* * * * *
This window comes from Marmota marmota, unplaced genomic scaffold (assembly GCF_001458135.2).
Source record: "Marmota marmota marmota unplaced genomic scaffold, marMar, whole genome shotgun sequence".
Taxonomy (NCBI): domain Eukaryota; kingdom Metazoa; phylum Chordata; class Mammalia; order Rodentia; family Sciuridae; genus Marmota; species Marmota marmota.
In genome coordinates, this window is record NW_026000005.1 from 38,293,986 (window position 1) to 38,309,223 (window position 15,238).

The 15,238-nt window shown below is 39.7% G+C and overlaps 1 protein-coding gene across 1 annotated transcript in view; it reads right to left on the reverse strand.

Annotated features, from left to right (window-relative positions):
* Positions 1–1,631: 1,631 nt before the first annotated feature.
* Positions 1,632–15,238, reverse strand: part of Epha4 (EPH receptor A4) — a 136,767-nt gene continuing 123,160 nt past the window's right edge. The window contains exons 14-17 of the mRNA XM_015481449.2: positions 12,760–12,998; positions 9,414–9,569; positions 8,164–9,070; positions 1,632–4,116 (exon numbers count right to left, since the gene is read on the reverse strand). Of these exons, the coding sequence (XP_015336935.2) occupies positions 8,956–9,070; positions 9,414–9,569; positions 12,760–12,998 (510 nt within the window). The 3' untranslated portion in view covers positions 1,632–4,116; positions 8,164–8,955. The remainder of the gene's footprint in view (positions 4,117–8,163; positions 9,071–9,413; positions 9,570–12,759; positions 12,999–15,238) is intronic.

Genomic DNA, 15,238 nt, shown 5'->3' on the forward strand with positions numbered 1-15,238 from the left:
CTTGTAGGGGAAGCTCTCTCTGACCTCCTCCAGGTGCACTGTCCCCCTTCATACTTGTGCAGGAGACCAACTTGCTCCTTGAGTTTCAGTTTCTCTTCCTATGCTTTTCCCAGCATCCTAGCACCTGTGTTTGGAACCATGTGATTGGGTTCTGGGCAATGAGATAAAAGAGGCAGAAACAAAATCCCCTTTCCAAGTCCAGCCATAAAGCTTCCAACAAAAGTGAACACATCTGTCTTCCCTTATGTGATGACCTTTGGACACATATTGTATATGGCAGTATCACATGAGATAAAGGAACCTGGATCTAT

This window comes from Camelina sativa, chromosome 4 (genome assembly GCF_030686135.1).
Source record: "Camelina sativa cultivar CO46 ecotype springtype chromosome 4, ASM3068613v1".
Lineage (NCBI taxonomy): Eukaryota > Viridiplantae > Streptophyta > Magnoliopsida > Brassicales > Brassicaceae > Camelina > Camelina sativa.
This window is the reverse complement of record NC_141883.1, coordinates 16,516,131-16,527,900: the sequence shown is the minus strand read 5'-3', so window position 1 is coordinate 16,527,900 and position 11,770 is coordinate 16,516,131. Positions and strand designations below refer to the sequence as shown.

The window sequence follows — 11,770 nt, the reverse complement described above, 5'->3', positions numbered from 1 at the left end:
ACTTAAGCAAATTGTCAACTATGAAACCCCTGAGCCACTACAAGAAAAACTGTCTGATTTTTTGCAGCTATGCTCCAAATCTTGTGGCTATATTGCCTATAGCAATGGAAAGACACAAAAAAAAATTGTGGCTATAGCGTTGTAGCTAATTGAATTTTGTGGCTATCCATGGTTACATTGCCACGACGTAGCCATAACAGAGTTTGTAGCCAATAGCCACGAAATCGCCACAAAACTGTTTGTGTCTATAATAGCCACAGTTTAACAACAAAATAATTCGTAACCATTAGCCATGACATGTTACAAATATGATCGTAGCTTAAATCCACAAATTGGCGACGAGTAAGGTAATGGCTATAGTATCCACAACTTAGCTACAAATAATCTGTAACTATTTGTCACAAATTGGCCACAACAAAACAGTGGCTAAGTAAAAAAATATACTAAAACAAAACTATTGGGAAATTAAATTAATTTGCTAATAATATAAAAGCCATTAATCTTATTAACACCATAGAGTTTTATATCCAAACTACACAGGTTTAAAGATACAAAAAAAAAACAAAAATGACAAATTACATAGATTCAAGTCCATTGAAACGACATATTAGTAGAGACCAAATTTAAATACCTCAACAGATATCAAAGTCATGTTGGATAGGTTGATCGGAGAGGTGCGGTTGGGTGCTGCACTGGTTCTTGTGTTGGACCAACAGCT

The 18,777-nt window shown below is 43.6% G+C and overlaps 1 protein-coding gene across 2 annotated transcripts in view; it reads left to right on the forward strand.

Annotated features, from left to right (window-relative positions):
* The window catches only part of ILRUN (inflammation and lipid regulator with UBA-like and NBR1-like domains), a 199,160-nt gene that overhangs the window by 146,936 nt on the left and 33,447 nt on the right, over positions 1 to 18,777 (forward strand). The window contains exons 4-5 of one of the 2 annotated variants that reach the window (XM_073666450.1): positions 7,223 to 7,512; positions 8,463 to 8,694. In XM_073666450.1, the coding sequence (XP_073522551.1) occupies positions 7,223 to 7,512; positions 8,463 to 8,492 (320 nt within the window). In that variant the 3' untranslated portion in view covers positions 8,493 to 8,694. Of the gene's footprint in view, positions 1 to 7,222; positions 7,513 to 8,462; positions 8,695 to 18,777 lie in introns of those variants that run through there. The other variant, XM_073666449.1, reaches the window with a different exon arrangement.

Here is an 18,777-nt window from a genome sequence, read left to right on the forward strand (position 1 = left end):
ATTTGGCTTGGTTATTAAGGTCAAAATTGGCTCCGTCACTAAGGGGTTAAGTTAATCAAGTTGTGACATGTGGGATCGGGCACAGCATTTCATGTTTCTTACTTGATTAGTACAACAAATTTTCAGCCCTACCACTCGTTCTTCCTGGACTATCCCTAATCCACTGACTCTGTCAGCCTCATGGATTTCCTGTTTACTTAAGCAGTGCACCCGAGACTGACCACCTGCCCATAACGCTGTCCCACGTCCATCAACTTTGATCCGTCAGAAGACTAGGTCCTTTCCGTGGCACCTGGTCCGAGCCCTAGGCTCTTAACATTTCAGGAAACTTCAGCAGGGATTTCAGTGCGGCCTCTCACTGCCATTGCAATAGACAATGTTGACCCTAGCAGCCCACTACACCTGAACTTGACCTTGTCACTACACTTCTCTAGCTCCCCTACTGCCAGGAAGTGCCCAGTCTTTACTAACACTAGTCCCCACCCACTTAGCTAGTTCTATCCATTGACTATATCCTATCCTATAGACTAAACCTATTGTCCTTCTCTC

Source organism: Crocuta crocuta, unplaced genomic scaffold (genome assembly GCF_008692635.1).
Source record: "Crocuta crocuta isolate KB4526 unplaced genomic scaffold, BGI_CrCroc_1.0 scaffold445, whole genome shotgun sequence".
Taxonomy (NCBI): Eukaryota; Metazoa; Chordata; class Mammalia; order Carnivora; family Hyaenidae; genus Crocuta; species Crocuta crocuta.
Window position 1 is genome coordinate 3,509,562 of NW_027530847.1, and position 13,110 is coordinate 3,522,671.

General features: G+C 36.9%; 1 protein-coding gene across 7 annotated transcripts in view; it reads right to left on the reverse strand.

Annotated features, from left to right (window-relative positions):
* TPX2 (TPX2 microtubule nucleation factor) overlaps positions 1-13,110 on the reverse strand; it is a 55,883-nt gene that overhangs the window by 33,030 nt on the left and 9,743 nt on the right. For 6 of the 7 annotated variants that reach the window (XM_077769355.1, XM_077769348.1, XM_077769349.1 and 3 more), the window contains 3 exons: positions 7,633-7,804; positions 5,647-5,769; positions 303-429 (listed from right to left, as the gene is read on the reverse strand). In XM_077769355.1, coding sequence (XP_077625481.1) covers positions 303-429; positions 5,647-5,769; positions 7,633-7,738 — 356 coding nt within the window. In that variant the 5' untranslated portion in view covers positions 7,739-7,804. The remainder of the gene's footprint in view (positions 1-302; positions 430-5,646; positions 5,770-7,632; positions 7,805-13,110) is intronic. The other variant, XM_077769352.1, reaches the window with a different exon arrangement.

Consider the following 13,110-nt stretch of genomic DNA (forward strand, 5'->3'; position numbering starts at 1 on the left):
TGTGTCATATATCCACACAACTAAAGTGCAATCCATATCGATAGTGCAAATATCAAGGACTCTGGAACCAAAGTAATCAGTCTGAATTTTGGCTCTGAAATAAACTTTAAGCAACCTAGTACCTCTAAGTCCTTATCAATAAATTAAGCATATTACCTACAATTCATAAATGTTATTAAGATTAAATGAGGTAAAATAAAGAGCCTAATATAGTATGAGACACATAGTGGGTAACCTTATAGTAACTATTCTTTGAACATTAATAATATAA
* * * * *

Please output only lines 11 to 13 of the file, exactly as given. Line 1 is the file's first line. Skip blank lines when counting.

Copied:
This window comes from Camelina sativa, chromosome 4 (genome assembly GCF_030686135.1).
Source record: "Camelina sativa cultivar CO46 ecotype springtype chromosome 4, ASM3068613v1".
Lineage (NCBI taxonomy): Eukaryota > Viridiplantae > Streptophyta > Magnoliopsida > Brassicales > Brassicaceae > Camelina > Camelina sativa.